Introvert’s How-to Guide to Buying Haunted Real Estate

With low interest rates, now may be a good time to consider buying that haunted house you’ve always dreamed about. Extroverts suffering from the isolation imposed by the pandemic might be able to find built-in companionship, guaranteed to be COVID-negative. For introverts, the allure of a candlelit property on a windswept moor may prove irresistible. Regardless of your personal motivation, discovering the haunted backstory of a property may provide the buyer with an edge during price negotiations. But how does one find such a property?

Consider your constraints

Among the considerations for many home buyers are commuting distance to their jobs, the reputation of area schools, and the property tax burden for the locality. In addition, the property itself must meet certain minimum requirements to offer the lifestyle buyers are trying to achieve.

Finding property that meets these practical needs first will narrow down the choices and save you time during the in-depth research on the properties.

Will they tell me if the property is haunted?

Depending on the local laws, a death in the house or other similar event are not considered a “Material Fact” and do not have to be disclosed by the seller. While a haunted house falls under the category of stigmatized property, in many states in the US, it’s not mandatory to disclose a stigma like a murder, suicide, or crime—or paranormal activity. In the UK, the Property Misdescriptions Act of 1991 makes it an offense for sellers to make false or misleading statements. This Act puts the onus on the buyer to ask the right questions.

As of 2019, only four states in the US included paranormal activity in their real estate disclosure laws: New York, New Jersey, Massachusetts and Minnesota. While New York and New Jersey require sellers to truthfully tell buyers if they have experienced paranormal activity on the property, Massachusetts and Minnesota statutes state that sellers need not disclose a haunting. In Connecticut, Delaware, Georgia, New Hampshire, New Jersey, and South Carolina, sellers must disclose a death on the property only if asked. California law requires deaths that occurred on the property within the past three years be disclosed, while Alaska requires disclosure if a death is within one year. South Dakota only requires disclosure of homicides.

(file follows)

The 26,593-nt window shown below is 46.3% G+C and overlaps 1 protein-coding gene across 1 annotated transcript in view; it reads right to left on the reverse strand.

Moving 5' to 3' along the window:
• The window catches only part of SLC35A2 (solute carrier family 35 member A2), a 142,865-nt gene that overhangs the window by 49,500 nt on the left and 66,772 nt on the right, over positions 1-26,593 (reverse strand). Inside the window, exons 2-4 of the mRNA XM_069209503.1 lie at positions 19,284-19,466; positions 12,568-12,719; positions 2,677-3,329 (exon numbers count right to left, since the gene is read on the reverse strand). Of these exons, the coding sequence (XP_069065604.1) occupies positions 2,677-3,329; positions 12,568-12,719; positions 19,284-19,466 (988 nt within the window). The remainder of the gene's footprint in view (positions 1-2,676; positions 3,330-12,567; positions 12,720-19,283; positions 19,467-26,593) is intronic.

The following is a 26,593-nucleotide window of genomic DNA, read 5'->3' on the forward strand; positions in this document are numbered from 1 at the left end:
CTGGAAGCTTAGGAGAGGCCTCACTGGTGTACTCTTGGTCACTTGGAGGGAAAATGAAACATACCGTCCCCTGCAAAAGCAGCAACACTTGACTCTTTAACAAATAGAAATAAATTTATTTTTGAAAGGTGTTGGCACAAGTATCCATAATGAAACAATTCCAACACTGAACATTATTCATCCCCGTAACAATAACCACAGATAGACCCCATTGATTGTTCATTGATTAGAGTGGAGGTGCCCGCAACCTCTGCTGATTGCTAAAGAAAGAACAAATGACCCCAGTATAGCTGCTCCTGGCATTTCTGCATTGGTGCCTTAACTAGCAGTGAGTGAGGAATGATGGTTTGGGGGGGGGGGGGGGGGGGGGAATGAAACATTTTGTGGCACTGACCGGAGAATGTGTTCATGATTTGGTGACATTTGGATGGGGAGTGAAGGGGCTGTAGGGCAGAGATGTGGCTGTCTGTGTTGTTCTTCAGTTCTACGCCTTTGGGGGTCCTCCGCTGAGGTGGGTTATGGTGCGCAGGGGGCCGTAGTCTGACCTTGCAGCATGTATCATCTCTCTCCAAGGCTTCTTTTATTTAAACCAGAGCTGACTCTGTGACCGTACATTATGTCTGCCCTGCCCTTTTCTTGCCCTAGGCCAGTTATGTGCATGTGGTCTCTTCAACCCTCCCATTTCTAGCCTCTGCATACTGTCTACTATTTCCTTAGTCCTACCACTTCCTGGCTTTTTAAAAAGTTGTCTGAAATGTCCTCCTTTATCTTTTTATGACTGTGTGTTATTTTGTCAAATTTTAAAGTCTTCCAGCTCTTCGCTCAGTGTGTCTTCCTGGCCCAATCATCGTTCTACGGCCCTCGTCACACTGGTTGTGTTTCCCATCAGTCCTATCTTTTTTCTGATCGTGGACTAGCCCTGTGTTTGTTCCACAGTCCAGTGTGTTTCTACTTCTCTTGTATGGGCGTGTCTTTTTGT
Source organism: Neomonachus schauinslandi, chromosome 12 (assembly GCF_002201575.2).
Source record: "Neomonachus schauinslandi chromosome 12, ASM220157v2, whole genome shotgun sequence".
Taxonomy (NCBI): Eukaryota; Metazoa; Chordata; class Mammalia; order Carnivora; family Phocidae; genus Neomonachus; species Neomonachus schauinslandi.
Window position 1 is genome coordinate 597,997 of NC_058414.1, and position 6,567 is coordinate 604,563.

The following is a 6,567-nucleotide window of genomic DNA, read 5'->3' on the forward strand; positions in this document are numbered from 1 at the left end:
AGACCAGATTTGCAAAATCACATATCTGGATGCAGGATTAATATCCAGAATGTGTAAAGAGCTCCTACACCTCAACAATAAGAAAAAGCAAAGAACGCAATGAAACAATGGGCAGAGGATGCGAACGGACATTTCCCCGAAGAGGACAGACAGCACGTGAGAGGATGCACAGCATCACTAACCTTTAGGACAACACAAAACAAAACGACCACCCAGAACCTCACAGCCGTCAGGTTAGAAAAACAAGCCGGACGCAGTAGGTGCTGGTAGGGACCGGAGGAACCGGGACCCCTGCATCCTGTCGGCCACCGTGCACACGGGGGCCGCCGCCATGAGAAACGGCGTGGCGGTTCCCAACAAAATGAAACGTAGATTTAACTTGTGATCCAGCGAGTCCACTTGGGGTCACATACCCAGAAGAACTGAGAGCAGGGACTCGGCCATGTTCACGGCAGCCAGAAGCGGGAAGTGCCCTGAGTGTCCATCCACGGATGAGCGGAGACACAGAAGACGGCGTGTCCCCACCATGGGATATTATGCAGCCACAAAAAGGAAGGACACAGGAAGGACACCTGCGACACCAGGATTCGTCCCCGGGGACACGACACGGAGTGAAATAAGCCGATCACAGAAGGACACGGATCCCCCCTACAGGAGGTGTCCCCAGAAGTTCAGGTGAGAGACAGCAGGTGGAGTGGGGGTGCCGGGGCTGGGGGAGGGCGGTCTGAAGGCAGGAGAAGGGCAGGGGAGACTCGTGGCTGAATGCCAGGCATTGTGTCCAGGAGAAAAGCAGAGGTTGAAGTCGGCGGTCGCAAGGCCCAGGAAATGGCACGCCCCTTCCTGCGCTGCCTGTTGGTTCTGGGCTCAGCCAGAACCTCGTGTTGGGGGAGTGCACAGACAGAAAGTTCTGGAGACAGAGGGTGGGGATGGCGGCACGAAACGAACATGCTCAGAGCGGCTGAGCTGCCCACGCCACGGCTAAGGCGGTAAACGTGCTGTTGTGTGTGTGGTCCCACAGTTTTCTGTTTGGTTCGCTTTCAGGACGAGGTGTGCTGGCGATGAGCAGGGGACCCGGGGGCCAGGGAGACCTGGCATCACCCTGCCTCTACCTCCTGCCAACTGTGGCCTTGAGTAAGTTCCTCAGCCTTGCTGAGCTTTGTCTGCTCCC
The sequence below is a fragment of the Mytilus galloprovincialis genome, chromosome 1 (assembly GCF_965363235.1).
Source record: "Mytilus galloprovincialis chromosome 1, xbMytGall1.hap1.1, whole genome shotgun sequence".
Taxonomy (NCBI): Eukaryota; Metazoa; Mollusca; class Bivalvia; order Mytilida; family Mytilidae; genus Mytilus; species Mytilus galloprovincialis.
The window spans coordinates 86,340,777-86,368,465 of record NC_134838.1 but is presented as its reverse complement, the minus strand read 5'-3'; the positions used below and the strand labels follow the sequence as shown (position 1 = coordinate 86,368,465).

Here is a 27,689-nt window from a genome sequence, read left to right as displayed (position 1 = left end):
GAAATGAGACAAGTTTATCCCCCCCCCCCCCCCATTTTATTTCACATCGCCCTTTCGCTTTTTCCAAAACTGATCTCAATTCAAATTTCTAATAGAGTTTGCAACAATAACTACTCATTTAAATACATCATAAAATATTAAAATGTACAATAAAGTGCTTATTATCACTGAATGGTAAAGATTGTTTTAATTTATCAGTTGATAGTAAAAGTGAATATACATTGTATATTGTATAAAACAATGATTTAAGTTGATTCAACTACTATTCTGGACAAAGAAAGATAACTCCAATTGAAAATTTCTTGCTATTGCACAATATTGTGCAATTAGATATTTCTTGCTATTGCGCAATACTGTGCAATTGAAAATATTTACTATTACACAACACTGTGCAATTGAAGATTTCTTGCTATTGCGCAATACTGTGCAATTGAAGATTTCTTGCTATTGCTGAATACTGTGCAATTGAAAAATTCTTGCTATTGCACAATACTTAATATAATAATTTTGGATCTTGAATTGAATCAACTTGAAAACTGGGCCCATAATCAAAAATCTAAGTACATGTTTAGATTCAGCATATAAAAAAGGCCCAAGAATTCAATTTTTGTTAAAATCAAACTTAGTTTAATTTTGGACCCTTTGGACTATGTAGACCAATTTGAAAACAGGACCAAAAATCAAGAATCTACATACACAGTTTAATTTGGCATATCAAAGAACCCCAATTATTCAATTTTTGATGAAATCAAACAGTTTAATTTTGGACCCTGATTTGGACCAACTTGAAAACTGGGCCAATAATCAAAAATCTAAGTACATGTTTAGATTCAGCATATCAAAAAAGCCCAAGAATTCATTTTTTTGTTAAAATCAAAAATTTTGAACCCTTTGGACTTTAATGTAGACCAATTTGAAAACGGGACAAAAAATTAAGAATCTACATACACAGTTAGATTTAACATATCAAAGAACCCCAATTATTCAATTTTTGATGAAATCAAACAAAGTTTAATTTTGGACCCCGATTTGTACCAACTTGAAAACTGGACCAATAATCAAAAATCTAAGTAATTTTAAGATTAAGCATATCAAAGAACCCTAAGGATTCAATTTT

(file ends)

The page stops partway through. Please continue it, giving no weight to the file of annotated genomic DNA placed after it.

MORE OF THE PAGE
New York’s disclosure laws were impacted by the “Ghostbuster Ruling” of 1991, a frequently cited ruling that set legal precedent. The buyers of a home sued when they learned that they had not been told by the previous owner that their house was well-known to be haunted. Three out of five justices from an appellate division of the New York Supreme Court ruled in favor of the plaintiff in this case of fraudulent misrepresentation. The ruling was justified based on the claim that a house inspection would not detect a haunting, therefore this was not a case of the buyer not exercising due care. The justices concluded that failing to disclose a house’s reputation may be grounds for contract rescission. The plaintiff’s case was also helped by the fact that the defendant had been public about the home’s ghosts, with stories featured in the Reader’s Digest and the local newspaper. She was just mum about it when it came to selling the house.

[It is not clear how the laws would apply if after being assured by the seller that the house is haunted, the buyer finds their new house is not haunted or only haunted to a small degree. The buyer may have to prove that s/he is sufficiently sensitive to detect paranormal activity. The seller will likely insist that s/he is a better medium than the buyer.]

Bottom line? Caveat emptor. Check your local disclosure laws and ask the right questions if you want to buy a haunted house. Also, be sure that your medium skills are up to the task. Not all hauntings will be equally active.

Can I do any research on my own?

The first check is an easy one. DiedInHouse.com is a web-based service that performs the initial research on the property for a small fee. In addition to telling you whether someone died on the property, you will also learn cause of death (if available), information on the deceased, fire incidents, if registered sex offenders lived at the property, house history information, and whether anyone ever cooked meth in your future home. All useful pieces of information, but note that this service only has data for valid US addresses.